Due to financial constraints being placed on power utility companies throughout the country, traditional preventive maintenance operations are being dismissed and utilities are becoming more failure driven. The failure of equipment in power distribution systems can have direct or indirect impact on the reliable delivery of power. Also certain failures can be catastrophic when they result in loss of service. For example, the failure of line pole equipment (bushings, insulators, arresters) can stress other parts of the system which decreases the overall reliability of the system and quality of power delivered to customers. The utility industry is greatly interested in low-cost, automated, real-time approaches which can assess the integrity of the system equipment or predict maintenance needs.
This research project involves the design and development of analytical signal processing techniques, new heuristic and probabilistic techniques, and an expert system method which will perform incipient fault detection and predictive maintenance for distribution systems. This system will reduce unscheduled down-time, increase quality up-time, and decrease overall maintenance costs. The incipient failure detection will focus on detecting and identifying incipient information extracted from substation measurements which indicate equipment deterioration. Various signal processing techniques will be investigated to determine the appropriate subset of information necessary to effectively detect and identify the incipient behavior.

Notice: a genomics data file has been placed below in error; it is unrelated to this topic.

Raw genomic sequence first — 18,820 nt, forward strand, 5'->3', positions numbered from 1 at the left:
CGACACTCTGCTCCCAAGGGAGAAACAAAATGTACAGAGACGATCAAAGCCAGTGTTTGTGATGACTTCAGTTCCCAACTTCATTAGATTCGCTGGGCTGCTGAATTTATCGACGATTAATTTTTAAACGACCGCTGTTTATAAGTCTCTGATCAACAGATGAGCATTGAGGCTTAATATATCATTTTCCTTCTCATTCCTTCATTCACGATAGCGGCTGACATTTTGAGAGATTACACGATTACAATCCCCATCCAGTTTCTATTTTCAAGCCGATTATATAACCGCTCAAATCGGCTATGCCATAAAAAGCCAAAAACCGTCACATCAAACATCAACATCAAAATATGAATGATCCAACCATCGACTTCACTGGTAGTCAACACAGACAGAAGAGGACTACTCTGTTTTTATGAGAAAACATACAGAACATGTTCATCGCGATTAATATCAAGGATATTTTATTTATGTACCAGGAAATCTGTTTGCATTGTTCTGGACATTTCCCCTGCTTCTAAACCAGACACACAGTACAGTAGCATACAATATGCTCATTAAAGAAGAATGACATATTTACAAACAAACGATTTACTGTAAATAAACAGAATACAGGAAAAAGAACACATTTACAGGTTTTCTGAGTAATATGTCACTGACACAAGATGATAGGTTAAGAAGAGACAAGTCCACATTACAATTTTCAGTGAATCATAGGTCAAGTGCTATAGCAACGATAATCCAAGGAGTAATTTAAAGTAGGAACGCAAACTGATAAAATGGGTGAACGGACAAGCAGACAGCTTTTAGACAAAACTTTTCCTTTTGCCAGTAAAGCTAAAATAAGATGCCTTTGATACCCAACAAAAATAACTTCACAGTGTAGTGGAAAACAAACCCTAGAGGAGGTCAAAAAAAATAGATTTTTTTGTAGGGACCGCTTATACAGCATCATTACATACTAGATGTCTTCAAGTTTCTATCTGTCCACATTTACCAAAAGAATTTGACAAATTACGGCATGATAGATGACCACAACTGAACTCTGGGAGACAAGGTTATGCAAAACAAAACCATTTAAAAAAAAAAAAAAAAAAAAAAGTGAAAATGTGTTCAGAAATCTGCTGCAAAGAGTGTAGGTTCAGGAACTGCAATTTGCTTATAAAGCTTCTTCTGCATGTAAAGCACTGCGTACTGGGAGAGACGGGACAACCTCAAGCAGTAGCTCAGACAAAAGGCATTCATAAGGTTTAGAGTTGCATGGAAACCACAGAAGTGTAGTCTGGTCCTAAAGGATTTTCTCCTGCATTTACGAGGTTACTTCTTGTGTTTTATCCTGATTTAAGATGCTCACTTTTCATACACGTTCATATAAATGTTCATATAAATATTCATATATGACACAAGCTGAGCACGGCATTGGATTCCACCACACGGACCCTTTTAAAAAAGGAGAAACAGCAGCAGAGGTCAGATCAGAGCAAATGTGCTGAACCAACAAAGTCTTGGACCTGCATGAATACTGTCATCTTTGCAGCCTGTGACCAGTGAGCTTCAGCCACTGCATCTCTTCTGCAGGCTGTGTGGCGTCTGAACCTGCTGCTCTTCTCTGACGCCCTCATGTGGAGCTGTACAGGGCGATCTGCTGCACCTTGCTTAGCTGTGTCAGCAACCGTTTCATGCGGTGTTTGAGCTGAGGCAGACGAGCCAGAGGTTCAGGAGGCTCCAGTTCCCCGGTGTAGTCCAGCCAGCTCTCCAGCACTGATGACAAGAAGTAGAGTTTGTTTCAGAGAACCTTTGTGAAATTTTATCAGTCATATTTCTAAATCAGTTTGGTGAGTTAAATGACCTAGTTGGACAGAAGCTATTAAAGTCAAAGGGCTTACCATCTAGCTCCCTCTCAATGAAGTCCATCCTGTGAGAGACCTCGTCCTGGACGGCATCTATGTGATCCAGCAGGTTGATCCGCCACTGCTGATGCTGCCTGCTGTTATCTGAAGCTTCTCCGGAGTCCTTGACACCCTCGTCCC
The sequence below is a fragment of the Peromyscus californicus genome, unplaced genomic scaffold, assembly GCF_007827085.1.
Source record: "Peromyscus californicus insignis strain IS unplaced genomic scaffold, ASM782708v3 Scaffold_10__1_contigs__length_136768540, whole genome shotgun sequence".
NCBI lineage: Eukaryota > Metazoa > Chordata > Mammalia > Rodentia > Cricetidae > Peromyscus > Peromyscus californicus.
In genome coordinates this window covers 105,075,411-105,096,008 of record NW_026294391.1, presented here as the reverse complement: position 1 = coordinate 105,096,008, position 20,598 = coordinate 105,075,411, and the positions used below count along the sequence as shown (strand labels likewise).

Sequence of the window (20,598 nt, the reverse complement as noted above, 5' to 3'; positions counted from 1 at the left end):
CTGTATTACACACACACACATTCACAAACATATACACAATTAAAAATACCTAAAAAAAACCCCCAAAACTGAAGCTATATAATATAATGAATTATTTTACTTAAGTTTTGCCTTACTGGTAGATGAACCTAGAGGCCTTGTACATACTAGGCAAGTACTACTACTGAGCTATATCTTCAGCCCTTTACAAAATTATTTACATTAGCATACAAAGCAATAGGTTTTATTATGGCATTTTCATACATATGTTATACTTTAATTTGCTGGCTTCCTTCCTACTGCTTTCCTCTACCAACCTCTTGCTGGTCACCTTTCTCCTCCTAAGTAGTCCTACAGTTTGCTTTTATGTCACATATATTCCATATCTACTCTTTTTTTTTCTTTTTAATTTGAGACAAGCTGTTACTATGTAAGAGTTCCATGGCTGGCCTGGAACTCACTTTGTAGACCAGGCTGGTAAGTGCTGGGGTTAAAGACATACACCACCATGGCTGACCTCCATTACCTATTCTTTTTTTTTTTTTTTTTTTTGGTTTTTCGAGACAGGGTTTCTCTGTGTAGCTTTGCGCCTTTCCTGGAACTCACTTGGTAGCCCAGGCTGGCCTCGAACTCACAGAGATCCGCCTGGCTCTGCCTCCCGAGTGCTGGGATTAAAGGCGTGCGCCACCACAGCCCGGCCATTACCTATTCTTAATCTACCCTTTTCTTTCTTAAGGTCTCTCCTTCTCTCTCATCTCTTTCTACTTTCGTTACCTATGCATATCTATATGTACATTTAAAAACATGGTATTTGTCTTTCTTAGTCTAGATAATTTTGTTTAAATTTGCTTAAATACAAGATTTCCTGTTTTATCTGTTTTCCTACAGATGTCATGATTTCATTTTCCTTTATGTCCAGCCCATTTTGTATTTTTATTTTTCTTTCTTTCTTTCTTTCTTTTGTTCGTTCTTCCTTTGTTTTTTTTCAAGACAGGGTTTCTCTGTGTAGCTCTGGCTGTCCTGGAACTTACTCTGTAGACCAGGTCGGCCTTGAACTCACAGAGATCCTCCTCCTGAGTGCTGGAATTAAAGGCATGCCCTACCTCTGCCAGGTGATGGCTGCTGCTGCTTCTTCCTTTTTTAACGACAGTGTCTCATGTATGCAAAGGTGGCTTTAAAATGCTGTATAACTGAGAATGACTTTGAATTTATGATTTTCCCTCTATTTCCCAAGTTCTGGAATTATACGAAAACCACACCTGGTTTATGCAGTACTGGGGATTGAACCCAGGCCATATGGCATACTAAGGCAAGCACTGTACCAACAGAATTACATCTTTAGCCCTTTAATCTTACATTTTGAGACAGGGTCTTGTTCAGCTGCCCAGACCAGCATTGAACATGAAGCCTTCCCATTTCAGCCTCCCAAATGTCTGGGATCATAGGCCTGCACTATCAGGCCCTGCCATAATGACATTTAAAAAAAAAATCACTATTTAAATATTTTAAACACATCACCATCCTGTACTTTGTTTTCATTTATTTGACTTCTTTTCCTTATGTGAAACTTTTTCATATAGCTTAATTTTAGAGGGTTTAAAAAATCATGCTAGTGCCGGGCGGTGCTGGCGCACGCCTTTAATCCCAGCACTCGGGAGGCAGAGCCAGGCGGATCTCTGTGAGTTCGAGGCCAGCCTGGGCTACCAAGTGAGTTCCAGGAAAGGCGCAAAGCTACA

Techniques will be developed to predict the remaining useful life of three types of equipment, transformers, insulators, and surge arresters. Mathematical techniques utilizing approximate and detailed models, advanced signal processing techniques, and acoustic, thermal and electrical monitoring will be employed to develop the transformer remaining life prediction scheme. Insulator and surge arrester prediction techniques will be developed which utilize signal processing techniques to analyze various equipment-related measurements for determination of remaining life.
Principal Investigator: Dr. Karen L. Butler-Purry
Sponsor: Project Duration:
CAREER Award 1996-2000
National Science Foundation
Peter Palmer Hang Wang
Adedayo Kuforji Harini Sundaresan